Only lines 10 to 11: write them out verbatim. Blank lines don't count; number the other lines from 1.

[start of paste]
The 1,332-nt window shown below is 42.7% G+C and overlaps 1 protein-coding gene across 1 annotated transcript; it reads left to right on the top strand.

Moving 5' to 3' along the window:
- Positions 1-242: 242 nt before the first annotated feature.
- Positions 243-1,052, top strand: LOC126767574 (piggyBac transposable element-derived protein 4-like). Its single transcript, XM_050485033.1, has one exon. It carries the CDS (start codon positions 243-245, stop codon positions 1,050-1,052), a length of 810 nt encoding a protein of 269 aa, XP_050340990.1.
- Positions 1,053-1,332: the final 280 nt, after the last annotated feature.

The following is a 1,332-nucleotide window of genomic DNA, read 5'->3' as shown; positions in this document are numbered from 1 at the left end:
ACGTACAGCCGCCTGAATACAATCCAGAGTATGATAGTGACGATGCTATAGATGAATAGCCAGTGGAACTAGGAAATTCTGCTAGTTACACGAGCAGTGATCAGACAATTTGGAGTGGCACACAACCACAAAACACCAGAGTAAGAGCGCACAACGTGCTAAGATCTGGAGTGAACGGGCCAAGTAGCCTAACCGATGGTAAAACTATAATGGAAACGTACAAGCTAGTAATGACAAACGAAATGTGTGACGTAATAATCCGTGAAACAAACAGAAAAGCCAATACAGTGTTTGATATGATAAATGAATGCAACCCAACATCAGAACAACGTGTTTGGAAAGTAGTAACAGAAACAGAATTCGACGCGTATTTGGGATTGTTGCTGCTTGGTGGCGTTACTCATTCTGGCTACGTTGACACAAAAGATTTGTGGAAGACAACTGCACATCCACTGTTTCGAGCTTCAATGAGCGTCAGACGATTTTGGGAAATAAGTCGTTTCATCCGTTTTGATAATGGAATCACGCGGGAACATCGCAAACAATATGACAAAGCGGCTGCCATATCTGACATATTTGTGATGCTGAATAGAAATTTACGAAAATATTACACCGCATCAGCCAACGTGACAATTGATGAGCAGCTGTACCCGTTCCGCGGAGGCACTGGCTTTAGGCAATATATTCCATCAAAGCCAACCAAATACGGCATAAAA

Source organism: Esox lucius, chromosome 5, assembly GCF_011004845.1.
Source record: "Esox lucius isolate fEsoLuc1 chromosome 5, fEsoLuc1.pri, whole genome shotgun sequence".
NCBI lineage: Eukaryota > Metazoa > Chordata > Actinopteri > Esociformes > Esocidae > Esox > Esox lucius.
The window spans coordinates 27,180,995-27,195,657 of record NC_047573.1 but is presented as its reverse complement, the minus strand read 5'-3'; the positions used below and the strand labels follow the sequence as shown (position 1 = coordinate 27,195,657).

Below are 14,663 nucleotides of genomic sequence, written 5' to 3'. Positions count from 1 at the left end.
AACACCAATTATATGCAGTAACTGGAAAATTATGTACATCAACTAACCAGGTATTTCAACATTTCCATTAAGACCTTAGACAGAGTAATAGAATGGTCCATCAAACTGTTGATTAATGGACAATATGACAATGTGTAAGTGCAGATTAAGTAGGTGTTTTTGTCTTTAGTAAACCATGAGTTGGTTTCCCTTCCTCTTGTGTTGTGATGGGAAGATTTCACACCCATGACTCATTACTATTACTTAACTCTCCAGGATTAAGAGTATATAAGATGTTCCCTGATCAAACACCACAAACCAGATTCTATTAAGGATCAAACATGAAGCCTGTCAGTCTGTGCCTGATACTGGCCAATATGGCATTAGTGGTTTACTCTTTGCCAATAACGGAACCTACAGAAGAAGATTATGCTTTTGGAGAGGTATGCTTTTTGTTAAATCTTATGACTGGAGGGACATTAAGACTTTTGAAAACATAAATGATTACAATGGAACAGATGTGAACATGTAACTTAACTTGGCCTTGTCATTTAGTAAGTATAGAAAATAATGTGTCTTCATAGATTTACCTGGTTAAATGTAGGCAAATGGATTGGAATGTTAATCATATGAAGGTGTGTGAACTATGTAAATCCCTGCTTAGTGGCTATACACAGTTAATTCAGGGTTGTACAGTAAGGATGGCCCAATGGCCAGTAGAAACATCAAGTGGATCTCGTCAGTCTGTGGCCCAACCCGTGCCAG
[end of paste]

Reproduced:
NCBI lineage: Eukaryota > Metazoa > Chordata > Actinopteri > Esociformes > Esocidae > Esox > Esox lucius.
The window spans coordinates 27,180,995-27,195,657 of record NC_047573.1 but is presented as its reverse complement, the minus strand read 5'-3'; the positions used below and the strand labels follow the sequence as shown (position 1 = coordinate 27,195,657).